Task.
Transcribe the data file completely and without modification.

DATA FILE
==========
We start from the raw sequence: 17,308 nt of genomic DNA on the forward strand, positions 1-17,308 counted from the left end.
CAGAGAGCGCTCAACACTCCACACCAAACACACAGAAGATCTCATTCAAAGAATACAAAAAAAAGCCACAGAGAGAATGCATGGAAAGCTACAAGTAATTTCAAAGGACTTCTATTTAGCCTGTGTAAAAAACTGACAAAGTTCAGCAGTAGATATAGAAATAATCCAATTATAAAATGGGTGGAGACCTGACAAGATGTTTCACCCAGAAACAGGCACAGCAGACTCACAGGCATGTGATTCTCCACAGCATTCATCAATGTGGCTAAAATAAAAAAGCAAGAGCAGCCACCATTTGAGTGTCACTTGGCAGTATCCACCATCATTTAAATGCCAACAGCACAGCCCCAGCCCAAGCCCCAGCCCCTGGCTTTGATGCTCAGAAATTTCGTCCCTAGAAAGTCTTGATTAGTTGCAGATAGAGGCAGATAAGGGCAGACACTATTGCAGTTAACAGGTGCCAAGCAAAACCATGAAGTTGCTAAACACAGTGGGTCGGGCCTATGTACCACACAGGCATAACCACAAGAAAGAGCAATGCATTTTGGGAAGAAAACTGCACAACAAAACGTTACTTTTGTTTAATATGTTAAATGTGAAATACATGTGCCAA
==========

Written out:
We start from the raw sequence: 17,308 nt of genomic DNA on the forward strand, positions 1-17,308 counted from the left end.
CAGAGAGCGCTCAACACTCCACACCAAACACACAGAAGATCTCATTCAAAGAATACAAAAAAAAGCCACAGAGAGAATGCATGGAAAGCTACAAGTAATTTCAAAGGACTTCTATTTAGCCTGTGTAAAAAACTGACAAAGTTCAGCAGTAGATATAGAAATAATCCAATTATAAAATGGGTGGAGACCTGACAAGATGTTTCACCCAGAAACAGGCACAGCAGACTCACAGGCATGTGATTCTCCACAGCATTCATCAATGTGGCTAAAATAAAAAAGCAAGAGCAGCCACCATTTGAGTGTCACTTGGCAGTATCCACCATCATTTAAATGCCAACAGCACAGCCCCAGCCCAAGCCCCAGCCCCTGGCTTTGATGCTCAGAAATTTCGTCCCTAGAAAGTCTTGATTAGTTGCAGATAGAGGCAGATAAGGGCAGACACTATTGCAGTTAACAGGTGCCAAGCAAAACCATGAAGTTGCTAAACACAGTGGGTCGGGCCTATGTACCACACAGGCATAACCACAAGAAAGAGCAATGCATTTTGGGAAGAAAACTGCACAACAAAACGTTACTTTTGTTTAATATGTTAAATGTGAAATACATGTGCCAA